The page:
A request for city funds to get the ball rolling on a proposed retirement village deserves to be pulled off the consent agenda for tonight’s Lawrence City Commission meeting.
The city is being asked to spend up to $12,500 to help draw up the paperwork for a new nonprofit organization intended to develop a plan for a “retirement village” in Lawrence or Douglas County. It isn’t a huge amount of money — at least at this point — but city approval of the funding would at least imply an endorsement of a project that city taxpayers know very little about. The proposed project deserves more discussion and public input before the city approves even a small investment in moving it forward.
The project apparently has grown out of the vision of City Commissioner Hugh Carter and Kansas University Professor Dennis Domer to create an intergenerational village that would attract KU alumni to retire in Lawrence. According to documents that accompany tonight’s agenda, Carter and Domer envision a village that would be 20 to 60 acres and be a partnership of a number of entities, including the city, the county, KU and Lawrence Memorial Hospital. About 50 to 60 percent of the project would be a not-for-profit “continuing care retirement community” for people 62 and older and would include facilities for independent living, assisted living, skilled nursing care and memory care.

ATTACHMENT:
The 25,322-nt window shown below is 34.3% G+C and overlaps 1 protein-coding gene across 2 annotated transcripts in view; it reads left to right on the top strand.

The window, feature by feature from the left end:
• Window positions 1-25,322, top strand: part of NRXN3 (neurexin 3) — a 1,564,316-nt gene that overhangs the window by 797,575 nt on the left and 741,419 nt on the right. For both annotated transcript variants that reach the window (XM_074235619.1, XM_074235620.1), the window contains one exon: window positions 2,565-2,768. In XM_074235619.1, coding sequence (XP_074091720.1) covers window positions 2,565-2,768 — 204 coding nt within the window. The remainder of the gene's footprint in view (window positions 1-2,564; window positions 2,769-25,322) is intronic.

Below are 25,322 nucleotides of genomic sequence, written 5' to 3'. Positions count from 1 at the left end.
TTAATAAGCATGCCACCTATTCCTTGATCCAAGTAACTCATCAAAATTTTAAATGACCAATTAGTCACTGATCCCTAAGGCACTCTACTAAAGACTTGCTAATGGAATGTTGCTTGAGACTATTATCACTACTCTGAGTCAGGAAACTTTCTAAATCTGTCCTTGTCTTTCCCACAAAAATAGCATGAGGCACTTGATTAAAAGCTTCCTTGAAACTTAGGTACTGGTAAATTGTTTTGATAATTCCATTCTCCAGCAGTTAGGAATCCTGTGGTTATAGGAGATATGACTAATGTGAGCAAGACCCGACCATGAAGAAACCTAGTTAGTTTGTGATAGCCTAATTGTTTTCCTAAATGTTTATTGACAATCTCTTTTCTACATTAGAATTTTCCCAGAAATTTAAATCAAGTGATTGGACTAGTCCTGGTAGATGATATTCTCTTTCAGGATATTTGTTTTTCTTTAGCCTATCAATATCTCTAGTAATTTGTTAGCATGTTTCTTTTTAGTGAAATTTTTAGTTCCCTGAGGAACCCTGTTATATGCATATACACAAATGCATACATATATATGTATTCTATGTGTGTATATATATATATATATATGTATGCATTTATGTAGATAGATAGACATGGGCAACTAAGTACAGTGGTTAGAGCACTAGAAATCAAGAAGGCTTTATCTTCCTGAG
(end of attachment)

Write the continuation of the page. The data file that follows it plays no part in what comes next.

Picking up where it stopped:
The initiative is being presented as part of an overall strategy to try to address the city’s goal of attracting more retirees to the community, but it raises a number of questions that should at least be discussed before the city agrees to invest. What will the city’s involvement be in the development or ongoing operation of this project? The “continuing care” part of the development seems in direct competition with other private and nonprofit facilities that already operate in Lawrence. Is that something the city should do? There also is some question whether a large development of this kind is what the community had in mind when city officials agreed to an effort to attract retirees.
We understand that the city funding up for approval tonight represents only a small step, but it looks like the first step in something that could become a very large project. City officials and taxpayers need more details about where this train is headed before jumping on board.